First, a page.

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I believe in joy (whatever package that comes in) because life is short and the negative will always be there, so why stay there?
It can take a lifetime of many and sometimes painful lessons to understand that although we may be lucky enough to have wonderful people in our lives, the sad reality is that there is no guarantee they will remain in it.
There is a lot of discussion about attachment (nonattachment in particular). I am not exactly on board with the whole “love without attachment” concept, only because I am not exactly sure it’s possible. As humans, we are wired to attach. Our attachment is natural, deeply rooted, emotional, and usually unconditional. We would have to consciously work tirelessly to not allow ourselves to attach. I don’t see that as realistic.
My true belief is that we need to focus on forming healthy attachments in which we understand that a person is not ours to keep, we do not possess them, and they have free will to stay or go (and the reality is, sometimes, they may just go).
The reason might not always make sense, and there might not always be a reason. However, the ultimate goal is to be able to handle their departure from our lives with grace while understanding the purpose of their existence in our world and what lessons we have learned from them (and visa versa). There is always a purpose and a lesson, although we might not always see it right away.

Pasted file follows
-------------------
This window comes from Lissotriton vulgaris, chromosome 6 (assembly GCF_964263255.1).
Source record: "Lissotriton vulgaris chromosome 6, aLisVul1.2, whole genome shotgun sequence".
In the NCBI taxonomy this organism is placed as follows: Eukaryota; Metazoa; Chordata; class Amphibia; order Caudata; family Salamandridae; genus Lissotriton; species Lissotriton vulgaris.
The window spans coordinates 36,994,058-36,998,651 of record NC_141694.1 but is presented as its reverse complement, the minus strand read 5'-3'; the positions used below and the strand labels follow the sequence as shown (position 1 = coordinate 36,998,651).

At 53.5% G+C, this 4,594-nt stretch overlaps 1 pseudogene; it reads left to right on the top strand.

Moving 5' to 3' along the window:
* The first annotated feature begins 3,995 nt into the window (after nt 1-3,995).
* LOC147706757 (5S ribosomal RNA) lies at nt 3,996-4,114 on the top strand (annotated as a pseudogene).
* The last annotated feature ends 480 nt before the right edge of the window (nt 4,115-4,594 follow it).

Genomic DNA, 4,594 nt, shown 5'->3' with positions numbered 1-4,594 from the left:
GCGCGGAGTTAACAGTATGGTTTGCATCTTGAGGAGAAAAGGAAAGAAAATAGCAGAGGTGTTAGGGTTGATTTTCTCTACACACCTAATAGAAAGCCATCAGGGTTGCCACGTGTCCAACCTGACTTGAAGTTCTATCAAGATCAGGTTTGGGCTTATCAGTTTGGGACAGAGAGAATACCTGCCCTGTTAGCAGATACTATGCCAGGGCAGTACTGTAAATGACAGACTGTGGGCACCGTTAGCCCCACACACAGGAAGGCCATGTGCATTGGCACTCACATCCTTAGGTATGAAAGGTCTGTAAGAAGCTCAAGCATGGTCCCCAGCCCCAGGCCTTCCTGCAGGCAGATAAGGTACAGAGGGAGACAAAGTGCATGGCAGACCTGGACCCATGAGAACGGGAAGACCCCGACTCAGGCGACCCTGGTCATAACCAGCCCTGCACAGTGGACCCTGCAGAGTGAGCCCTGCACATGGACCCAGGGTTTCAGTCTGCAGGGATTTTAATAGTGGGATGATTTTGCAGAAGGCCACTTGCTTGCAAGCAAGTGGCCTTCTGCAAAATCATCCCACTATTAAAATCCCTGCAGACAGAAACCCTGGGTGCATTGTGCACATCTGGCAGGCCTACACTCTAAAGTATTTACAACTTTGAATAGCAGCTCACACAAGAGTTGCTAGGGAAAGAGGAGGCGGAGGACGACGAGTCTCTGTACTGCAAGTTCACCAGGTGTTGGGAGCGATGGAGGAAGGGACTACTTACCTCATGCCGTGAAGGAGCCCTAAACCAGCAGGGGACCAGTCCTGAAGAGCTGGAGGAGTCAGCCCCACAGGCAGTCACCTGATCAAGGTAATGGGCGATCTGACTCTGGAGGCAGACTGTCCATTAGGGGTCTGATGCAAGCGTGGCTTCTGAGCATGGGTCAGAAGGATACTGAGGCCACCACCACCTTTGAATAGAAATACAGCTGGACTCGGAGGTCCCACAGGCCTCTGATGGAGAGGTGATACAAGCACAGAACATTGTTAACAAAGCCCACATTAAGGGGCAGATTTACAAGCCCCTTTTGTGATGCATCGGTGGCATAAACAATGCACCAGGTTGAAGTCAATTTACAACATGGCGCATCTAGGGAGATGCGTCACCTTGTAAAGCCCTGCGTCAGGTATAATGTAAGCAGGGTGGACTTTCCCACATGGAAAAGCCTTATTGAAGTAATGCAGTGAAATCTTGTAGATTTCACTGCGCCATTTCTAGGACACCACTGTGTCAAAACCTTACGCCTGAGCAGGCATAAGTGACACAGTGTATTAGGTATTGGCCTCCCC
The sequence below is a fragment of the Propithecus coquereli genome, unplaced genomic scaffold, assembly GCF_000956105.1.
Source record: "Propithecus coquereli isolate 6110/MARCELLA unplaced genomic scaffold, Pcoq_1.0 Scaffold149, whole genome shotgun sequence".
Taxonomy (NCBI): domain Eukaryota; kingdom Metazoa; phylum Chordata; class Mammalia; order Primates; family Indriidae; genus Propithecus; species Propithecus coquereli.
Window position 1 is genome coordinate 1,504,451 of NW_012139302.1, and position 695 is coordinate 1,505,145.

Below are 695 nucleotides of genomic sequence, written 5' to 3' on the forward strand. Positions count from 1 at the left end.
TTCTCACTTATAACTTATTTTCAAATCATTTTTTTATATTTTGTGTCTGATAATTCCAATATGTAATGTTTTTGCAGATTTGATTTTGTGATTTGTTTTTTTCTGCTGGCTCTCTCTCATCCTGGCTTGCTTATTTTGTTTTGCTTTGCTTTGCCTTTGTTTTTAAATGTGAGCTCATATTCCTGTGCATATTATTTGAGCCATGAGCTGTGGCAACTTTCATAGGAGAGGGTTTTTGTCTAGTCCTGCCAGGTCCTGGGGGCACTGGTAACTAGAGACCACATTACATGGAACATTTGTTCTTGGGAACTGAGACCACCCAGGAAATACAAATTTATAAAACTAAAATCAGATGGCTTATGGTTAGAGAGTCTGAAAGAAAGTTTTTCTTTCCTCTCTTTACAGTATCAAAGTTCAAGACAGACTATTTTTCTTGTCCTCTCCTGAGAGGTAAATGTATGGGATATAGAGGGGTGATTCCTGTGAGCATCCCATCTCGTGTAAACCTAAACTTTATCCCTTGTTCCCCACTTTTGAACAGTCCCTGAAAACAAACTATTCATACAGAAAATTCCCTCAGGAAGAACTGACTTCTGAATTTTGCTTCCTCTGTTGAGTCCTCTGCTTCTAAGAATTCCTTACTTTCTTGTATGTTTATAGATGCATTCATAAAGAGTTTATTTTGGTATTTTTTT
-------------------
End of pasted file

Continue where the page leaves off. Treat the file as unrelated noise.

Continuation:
This is my true and unwavering belief.
Another one of my strong beliefs, which is even more important than our attachments to each other, is our attachment to ourselves.
I have had much loss throughout my healing journey. Some initiated by me, some initiated by others, but either way, a loss is a loss. With each loss, I have struggled with breaking my attachments. I am sure some can relate—how we hold on to others by constantly reliving the past.
Anyone who consistently gets caught in the loop of reliving memories and focusing solely on the past understands how difficult it is to move forward and let go of our attachments. It can take years, and sometimes, in more extreme situations, we never seem to be able to do it at all.
Mindful presence is missing here.
Over the past six years, I have learned to break this cycle, despite the fact that those paths are so clearly worn and have definitely been well-traveled. It takes an incredible amount of tenacity and work to be able to carve out new pathways and adopt a healthy mindset.
Through this work, I have learned so much about myself and others. I have become more reliant on myself, listening to myself versus seeking and needing advice and validation from others, and truly started to love myself in ways that I just never imagined.
Living in the present, being our own best friend, and using past experiences as lessons that will catapult us forward to even greater healing: that is the key to inner happiness. When we know we can count on ourselves to be happy and safe, we stop living in constant anxiety and keeping the abandonment cycle alive—regardless of who walks out of our lives. We can end it by being our own best friend and our biggest support system.
One key thing to remember is that we are not abandoned—people come and go. Some are meant to stay, while others are meant to be with us for a certain purpose or period of time. Not everyone could possibly stay forever. Would you even want that?
Think about how many times someone left your life but then someone else even more amazing and relative to your current situation entered. We are all here for the same reason—to learn, to grow, to experience, to hurt, to heal.
Take the time to get to know yourself and be your own best friend!